At the time of writing most of The article is mostly acrruate...except for research and references used for historical info.
The issue is, althu the article is dated in distribution, mutations, breeding etc and such, if you refer to other books on kakariki, it becomes obvious that these inaccuracies are still being used in modern publications.

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pabloc
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PostPosted: Thu May 08, 2008 1:23 pm    Post subject:

Steps,

it amazes me the poor conservation policies that you have over there. As I told you in another e-mail, from outside it looks like NZ is a different country regarding nature conservation, but now that I hear your experiences and opinions (which are objective in my opinion) I see reality is quite different.

I still can't understand that kakariki can be on the verge of extinction, when at least yellow and red fronts are 2 of the most willing to breed species between parrots.
And what I can't believe is that you have just a 200 captive birds in NZ. In a bird show in Portugal I've already seen a cage with 50!!! That's crazy. And then... you have just a few bloodlines.
I think if you put together 4 or 5 European breeders' stocks you get more than that. And I'd say that in Oz the situation is far better than in NZ too.
And I prefer not to think about what you say about pure yellow fronted.

And then... it's quite stupid that you have to kill the youngsters. All it takes is just a few sample blood tests, 1 or 2 or 3 or whatever months of quarantine... and you have a batch of birds fit for repopulation, guaranteed disease free.

Honestly... if NZ government doesn't have enough funds and the expertise to keep on quarantine 50-100 kakariki/year... how do they manage to govern the rest of the country?

Seems that nobody in DOC is willing to learn from past errors!

By the way... how is the Orange fronted doing? I saw a documentary about them (I don't remember the website where you can download the video from). Are they effectively recovering? (I'm just curious).

Regards / Pablo

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PostPosted: Thu May 08, 2008 6:05 pm    Post subject:

Quote:
t amazes me the poor conservation policies that you have over there.

Dont get me wrong, DoC has good ppl, and in most areas are way ahead of most countries
BUT so much of the management in many areas have lost the plot, are managers who have their heads stuck in the sand, So bloody interested in protecting their own little empires...and feel threated by anyone who may question their policies....either inside or outside the Dept.
They have created such a 'protection ' around their little hierarchies that lets say a urgent proposal is put forward re breeding a species...by the time one goes thru filling forums, committees, conferences, consultation, the next breeding season is damn near over.
The way DoC is set up, they are only responsible to them selves, in this atmosphere over a period of time, it is natural that an almost fascist environment evolves within and without the organisation, stifling good ideas, and proposals.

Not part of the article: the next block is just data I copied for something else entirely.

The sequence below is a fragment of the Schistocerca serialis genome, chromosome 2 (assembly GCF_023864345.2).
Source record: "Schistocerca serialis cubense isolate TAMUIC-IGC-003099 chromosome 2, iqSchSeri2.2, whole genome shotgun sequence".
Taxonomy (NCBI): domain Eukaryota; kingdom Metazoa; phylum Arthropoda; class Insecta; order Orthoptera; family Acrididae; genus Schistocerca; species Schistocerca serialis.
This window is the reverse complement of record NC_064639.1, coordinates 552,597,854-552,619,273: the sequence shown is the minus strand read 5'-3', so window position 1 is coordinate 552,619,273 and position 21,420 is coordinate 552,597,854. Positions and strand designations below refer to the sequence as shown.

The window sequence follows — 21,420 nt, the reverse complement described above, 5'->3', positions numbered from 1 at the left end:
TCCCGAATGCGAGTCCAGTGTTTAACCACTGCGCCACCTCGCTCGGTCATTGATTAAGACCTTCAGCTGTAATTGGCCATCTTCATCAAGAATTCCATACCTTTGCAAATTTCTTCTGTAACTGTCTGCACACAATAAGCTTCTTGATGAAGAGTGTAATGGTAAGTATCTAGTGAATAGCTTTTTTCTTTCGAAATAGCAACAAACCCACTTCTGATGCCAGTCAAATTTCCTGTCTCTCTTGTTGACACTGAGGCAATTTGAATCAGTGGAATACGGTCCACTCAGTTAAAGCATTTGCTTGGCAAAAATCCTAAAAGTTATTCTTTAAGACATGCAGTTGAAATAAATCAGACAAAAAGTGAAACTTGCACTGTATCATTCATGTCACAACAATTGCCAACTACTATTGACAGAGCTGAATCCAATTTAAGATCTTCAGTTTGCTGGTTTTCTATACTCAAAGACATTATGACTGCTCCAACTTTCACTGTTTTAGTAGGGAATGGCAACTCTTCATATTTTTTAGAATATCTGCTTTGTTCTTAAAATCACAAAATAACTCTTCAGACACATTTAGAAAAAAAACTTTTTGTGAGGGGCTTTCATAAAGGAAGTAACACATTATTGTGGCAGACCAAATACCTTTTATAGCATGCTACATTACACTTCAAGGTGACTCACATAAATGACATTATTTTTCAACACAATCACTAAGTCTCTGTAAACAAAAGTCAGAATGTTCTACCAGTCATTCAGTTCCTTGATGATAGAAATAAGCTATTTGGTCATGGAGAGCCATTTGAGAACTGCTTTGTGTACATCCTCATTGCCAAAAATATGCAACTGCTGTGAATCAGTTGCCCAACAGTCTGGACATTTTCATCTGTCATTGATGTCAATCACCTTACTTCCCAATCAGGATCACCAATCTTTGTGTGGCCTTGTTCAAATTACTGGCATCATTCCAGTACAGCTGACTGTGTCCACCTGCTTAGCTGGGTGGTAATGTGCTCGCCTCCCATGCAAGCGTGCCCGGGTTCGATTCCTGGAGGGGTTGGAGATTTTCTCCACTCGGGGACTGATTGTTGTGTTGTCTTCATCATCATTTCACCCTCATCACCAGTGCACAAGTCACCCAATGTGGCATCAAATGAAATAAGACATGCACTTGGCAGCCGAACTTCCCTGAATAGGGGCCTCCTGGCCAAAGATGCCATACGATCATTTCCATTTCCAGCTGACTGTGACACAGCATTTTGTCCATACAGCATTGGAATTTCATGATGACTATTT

Stupid stuff
DoC always wants volunteers to pull weeds plant trees...
But when it comes to breeding a species, no it is a organisation who charge. The concept of a private breeder doing for the love is beyond the management concept...and even if it is considered, then the rules bureaucracy put it in place are so overboard and ridiculous.

NZ is not the only country, Aussie is not much better.

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May
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PostPosted: Fri May 09, 2008 12:07 am    Post subject:

this is all sooo interesting..... and makes me Sad Id really like to be able to do something positive but i dont know enough yet and ..... there seems like there is so much conflicting info when your just starting out... its difficult to know what to take on bored and what not to..... !!!!

Ive seen that clip too Pablo.... well the free bit Whistle was going to post a link but i cant find it now.......... Rolling Eyes i think it was a coservation site...?

i really dont get it tho...... NZ has such a unique bird population... and has lost so many species already.... that you would have thought the powers that be would be doing all they can to save what is left.... but obviously there has been mistakes and it sounds like its all gone a bit fubar.... But sureley with DNA testing n stuff once its proved what the 'pure breeds' actually are... breaders from all over the world could theoretically contribute to re-establishing good strong lines for recolonisation......

sounds like someone at DOC needs some help...... steps.... sounds like you know so much about this problem and are bit wall with DOC .....why dont you run a course on kakariki history and breeding.... and invite a few doc officials along to learn a few facts Anxious
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PostPosted: Fri May 09, 2008 8:57 am    Post subject:

The link u guys lost is in a new item on the home page.